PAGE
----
We showed expression of the tryptophan hydroxylase gene and of tryptophan hydroxylase protein immunoreactivity in mouse skin and skin cells. Extracts from skin and melanocyte samples acetylated serotonin to N-acetylserotonin and tryptamine to N-acetyltryptamine. A different enzyme from arylalkylamine N-acetyltransferase mediated this reaction, as this gene was defective in the C57BL6 mouse, coding predominantly for a protein without enzymatic activity. Serotonin (but not tryptamine) acetylation varied according to hair cycle phase and anatomic location. Serotonin was also metabolized to 5-hydroxytryptophol and 5-hydroxyindole acetic acid, probably through stepwise transformation catalyzed by monoamine oxidase, aldehyde dehydrogenase and aldehyde reductase. Activity of the melatonin-forming enzyme hydroxyindole-O-methyltransferase was notably below detectable levels in all samples of mouse corporal skin, although it was detectable at low levels in the ears and in Cloudman melanoma (derived from the DBA/2 J mouse strain). In conclusion, mouse skin has the molecular and biochemical apparatus necessary to produce and metabolize serotonin and N-acetylserotonin, and its activity is determined by topography, physiological status of the skin, cell type and mouse strain.
The National Institutes of Health Mammalian Gene Collection (MGC) Program is a multiinstitutional effort to identify and sequence a cDNA clone containing a complete ORF for each human and mouse gene. ESTs were generated from libraries enriched for full-length cDNAs and analyzed to identify candidate full-ORF clones, which then were sequenced to high accuracy. The MGC has currently sequenced and verified the full ORF for a nonredundant set of >9,000 human and >6,000 mouse genes. Candidate full-ORF clones for an additional 7,800 human and 3,500 mouse genes also have been identified. All MGC sequences and clones are available without restriction through public databases and clone distribution networks (see http:mgc.nci.nih.gov).
Circadian rhythms might be involved in addictive behaviors. The pineal secretory product melatonin decreases cocaine sensitization in rats; mice mutant for the critical melatonin-synthesizing enzyme, arylalkylamine N-acetyltransferase (AANAT), exhibit altered behaviors. We hypothesized that AANAT/melatonin system, which is up-regulated at night, affects cocaine sensitization in mice. Intraperitoneal cocaine treatment (10 and 20 mg/kg) dose-dependently increased locomotor activity of both normal (C3H/HeJ) and AANAT mutant (C57BL/6J) mice; this effect was similar during the day and at night. Injections of cocaine during the day for three days resulted in behavioral sensitization in normal and AANAT mutant mice whereas treatment at night triggered sensitization in AANAT-deficient mice only. AANAT expression and synthesis of N-acetylserotonin/melatonin could play a role in addictive properties of cocaine.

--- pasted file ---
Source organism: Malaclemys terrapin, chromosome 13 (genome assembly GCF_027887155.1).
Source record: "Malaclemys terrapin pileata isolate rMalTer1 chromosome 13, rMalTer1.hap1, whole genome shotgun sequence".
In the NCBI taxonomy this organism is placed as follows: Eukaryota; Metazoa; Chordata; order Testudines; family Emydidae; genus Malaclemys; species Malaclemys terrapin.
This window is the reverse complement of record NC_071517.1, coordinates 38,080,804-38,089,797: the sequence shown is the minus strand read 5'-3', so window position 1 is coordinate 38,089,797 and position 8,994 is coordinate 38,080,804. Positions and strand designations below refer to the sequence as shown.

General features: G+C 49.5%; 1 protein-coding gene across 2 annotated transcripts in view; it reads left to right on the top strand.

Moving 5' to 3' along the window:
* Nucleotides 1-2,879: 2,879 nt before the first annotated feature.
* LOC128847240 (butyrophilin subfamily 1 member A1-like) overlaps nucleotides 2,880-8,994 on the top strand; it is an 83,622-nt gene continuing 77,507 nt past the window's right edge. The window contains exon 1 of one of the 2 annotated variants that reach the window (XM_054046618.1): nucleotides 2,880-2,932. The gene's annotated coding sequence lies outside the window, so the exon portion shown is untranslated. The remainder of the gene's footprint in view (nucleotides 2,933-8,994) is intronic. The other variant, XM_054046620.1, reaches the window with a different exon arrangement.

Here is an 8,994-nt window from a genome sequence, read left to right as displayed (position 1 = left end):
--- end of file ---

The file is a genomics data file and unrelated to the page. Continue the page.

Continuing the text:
Arylamine N-acetyltransferases (NATs) are important in susceptibility to xenobiotic-induced disorders (e.g., drug-induced autoimmune disease, bladder cancer), but their role in endogenous metabolism is yet to be elucidated. The discovery that human NAT1 acts upon p-aminobenzoylgluatamate (p-ABG) to generate p-acetamidobenzoylglutamate (p-AABG), a major urinary metabolite of folic acid, suggests that human NAT1 may play a role in folic acid metabolism and hence in the normal development of the neural tube. In this study we examined the distribution of NAT in neuronal tissue from adult mice and embryos. Immunohistochemical staining of the adult mouse cerebellum revealed NAT2 (the mouse homologue of human NAT1) expression in the cell bodies and dendrites of Purkinje cells and in the neuroglia of the molecular layer. In embryos, NAT2 was detected in developing neuronal tissue on days 9.5, 11.5, and 13.5. It was expressed intensely in the nerual tube around the time of closure. The level of expression subsequently declined in the neuroepithelium but increased in glial cells. In addition, NAT2 was detected in the developing heart and gut. These findings demonstrate that the embryo itself expresses an enzyme which is involved in the metabolism of folic acid, so that the role played by both mother and embryo must be considered when examining the role of folic acid in embryonic development. These findings imply that polymorphisms in NAT genes could play a role in determining susceptibility to neural tube defects (NTD) and orofacial clefting, developmental disorders which can be prevented by dietary administration of folic acid.
The primary structure of serotonin N-acetyltransferase (arylalkylamine N-acetyltransferase, AA-NAT: the rate-limiting enzyme in melatonin synthesis) in the mouse retina was deduced from the cDNA nucleotide sequence. The deduced protein consisted of 205 amino-acid residues with sequences highly conserved in AA-NATs of vertebrates, and was 96% identical to rat AA-NAT. Northern blot analysis of mouse retinal mRNA showed two obvious bands, of 1.5 kb and 4.5 kb in length. The levels of both transcripts were low at day and high at night, but the night-to-day ratios were <2. These findings suggest that the expression mechanism of AA-NAT transcripts in the mouse retina may be different from those in other mammals, where a single transcript of AA-NAT is normally observed in Northern blots.